LONDON (AFP) – The United States, following crunch talks in London, geared up for tough negotiations with other world powers over a draft UN resolution to impose sanctions against Iran for its nuclear program.
Senior US official Nicholas Burns said the five permanent UN Security Council members — the United States, Russia, China, Britain, and France — plus Germany would start drafting next week a sanctions resolution.
However, he conceded that the tough part would be deciding the extent of punitive measures following the talks here that involved US Secretary of State Condoleezza Rice and top diplomats from the five other nations.
In a statement issued by host Britain, the group agreed to discuss sanctions and lamented Tehran’s refusal to suspend uranium enrichment, but insisted that the door remains open to negotiations if Tehran were to back down.
Burns, the US under secretary of state for political affairs, said that work on a new Security Council resolution under Article 41 of the UN charter, which allows for diplomatic and economic sanctions, would start next week.
It would probably kick off Tuesday or Wednesday with a video conference involving him and his five counterparts before it is pursued a day later at the level of the ambassadors at the United Nations of the six powers, he added.
“I am quite confident that we are now heading towards a sanctions resolution,” Burns told BBC radio on Saturday.
“There will be tough negotiations ahead to define the specific nature of those sanctions. This is always a complex business.”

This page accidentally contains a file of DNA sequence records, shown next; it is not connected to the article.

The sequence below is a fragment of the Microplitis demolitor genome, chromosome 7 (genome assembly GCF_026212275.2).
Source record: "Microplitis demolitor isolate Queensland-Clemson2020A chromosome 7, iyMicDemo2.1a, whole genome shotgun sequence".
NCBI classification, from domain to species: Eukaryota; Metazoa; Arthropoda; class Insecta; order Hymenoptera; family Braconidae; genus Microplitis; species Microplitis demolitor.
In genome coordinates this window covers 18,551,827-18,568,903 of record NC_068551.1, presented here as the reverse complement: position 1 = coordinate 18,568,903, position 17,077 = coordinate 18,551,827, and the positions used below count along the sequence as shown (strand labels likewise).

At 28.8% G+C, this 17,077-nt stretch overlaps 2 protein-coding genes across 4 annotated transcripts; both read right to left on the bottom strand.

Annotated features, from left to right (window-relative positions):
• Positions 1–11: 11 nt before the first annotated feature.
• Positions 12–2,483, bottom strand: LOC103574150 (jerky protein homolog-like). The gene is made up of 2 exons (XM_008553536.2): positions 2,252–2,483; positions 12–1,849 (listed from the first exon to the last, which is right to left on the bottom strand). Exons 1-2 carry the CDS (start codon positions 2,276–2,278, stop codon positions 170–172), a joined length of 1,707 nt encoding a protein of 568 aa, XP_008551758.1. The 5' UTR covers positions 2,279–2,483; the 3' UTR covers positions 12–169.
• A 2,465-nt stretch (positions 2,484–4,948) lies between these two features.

He could not give an estimate of how long the talks would last.
Burns played down suggestions that Russia and China remain reluctant to pursue sanctions against Iran, despite its refusal to comply with an earlier Security Council resolution calling on Tehran to suspend uranium enrichment.
“It is very clear that this group of countries is united,” Burns said. “The Iranians believed, apparently, that they could divide this group. They haven’t succeeded in doing that.”
Russian Foreign Minister Sergei Lavrov, whose country has balked at US-led calls for sanctions on Tehran, reiterated after the talks here Friday that the standoff still could be resolved through negotiations.
British Foreign Secretary Margaret Beckett, who chaired the talks, also cautioned that the sanctions debate “will require a great deal of work and understanding.”
French Foreign Minister Philippe Douste-Blazy said “the door to dialogue will remain open,” allowing for the Islamic republic to back down.
“We decided in unison to work together in the coming days” on “sanctions which are proportionate and reversible,” he said.
Washington has long led charges that Iran’s nuclear program is a covert grab for atomic weapons, something that Tehran has hotly denied. Tehran argues that the nuclear program is purely for civilian energy purposes.
European Union foreign policy chief Javier Solana has held a series of talks with Iranian negotiators in recent months in order to get them to consider EU trade proposals in exchange for halting nuclear enrichment, but pressure for an accord intensified after Iran failed to meet a UN deadline by August 31.
Rice has said the United States wants a graduated series of sanctions, to be implemented through multiple UN resolutions that would ramp up pressure on Iran if it persists with its nuclear program.
The first set of measures is expected to focus on preventing the supply of material and funding for Iran’s nuclear or ballistic missile programmes.
Other steps could include asset freezes and travel bans on officials linked to possible Iranian weapons programmes.
Expectations for the London meeting had been low, partly because a technical problem with Rice’s plane in northern Iraq made her late for the meeting here, but US officials said they were “very pleased and gratified” by the outcome.
China, the only country not represented at the ministerial level here, was represented by Zhang Yan, an armament expert.